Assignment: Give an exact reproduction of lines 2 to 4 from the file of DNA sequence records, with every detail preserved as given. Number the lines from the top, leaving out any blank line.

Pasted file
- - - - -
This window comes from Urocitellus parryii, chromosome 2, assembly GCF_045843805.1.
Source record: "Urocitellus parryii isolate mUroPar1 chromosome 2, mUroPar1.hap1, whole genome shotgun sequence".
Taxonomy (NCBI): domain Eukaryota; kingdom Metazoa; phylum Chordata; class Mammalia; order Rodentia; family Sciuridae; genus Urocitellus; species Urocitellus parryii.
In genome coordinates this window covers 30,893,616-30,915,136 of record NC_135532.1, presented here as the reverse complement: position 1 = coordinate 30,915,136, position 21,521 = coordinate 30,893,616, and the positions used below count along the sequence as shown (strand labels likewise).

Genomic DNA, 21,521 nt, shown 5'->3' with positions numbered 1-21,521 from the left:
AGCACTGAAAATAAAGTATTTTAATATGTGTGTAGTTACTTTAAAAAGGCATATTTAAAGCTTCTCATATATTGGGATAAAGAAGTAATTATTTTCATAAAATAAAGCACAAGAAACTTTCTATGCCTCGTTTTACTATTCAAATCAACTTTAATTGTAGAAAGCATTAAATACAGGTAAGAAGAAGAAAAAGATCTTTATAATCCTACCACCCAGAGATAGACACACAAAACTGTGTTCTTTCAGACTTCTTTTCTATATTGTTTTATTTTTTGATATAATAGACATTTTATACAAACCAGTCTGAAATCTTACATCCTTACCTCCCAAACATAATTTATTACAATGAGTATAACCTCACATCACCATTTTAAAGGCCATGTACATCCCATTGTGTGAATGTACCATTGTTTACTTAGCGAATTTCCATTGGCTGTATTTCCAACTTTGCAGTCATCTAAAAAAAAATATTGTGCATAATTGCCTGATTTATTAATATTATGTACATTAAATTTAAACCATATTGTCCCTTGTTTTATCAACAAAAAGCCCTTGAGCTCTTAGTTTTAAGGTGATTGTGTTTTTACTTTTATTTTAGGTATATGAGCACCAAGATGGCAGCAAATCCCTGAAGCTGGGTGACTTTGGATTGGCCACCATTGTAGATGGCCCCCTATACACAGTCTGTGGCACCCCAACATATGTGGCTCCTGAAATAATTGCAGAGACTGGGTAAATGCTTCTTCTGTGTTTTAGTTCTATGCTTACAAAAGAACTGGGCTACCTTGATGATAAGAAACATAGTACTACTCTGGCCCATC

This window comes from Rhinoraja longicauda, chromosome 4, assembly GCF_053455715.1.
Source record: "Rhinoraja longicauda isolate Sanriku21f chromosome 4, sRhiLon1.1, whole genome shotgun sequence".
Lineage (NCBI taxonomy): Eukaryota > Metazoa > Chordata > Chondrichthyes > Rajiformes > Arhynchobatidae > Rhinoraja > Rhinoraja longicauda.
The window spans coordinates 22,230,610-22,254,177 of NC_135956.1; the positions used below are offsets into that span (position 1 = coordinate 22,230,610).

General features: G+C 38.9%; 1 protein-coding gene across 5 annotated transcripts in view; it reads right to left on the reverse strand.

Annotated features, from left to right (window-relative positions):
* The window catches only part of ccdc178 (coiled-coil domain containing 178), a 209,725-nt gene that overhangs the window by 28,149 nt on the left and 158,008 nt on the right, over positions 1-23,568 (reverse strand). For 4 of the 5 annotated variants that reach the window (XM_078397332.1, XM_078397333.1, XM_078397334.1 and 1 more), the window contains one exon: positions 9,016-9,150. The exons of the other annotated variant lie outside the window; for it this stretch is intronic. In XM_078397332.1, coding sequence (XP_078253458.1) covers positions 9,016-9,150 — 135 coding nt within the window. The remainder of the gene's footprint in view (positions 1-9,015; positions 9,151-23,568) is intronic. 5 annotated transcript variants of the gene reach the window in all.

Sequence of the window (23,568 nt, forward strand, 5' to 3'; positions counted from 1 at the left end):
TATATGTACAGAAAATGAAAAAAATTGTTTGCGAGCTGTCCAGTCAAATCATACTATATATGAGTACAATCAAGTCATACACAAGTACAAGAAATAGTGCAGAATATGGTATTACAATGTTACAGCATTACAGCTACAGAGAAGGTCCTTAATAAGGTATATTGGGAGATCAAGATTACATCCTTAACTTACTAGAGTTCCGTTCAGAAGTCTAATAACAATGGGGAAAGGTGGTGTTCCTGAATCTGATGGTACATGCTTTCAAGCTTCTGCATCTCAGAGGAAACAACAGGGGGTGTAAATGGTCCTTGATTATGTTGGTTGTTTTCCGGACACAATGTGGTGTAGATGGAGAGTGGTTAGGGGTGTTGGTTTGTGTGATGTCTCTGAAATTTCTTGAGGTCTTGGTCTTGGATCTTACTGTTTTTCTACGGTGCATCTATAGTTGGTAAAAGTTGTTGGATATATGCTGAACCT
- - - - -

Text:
Source record: "Urocitellus parryii isolate mUroPar1 chromosome 2, mUroPar1.hap1, whole genome shotgun sequence".
Taxonomy (NCBI): domain Eukaryota; kingdom Metazoa; phylum Chordata; class Mammalia; order Rodentia; family Sciuridae; genus Urocitellus; species Urocitellus parryii.
In genome coordinates this window covers 30,893,616-30,915,136 of record NC_135532.1, presented here as the reverse complement: position 1 = coordinate 30,915,136, position 21,521 = coordinate 30,893,616, and the positions used below count along the sequence as shown (strand labels likewise).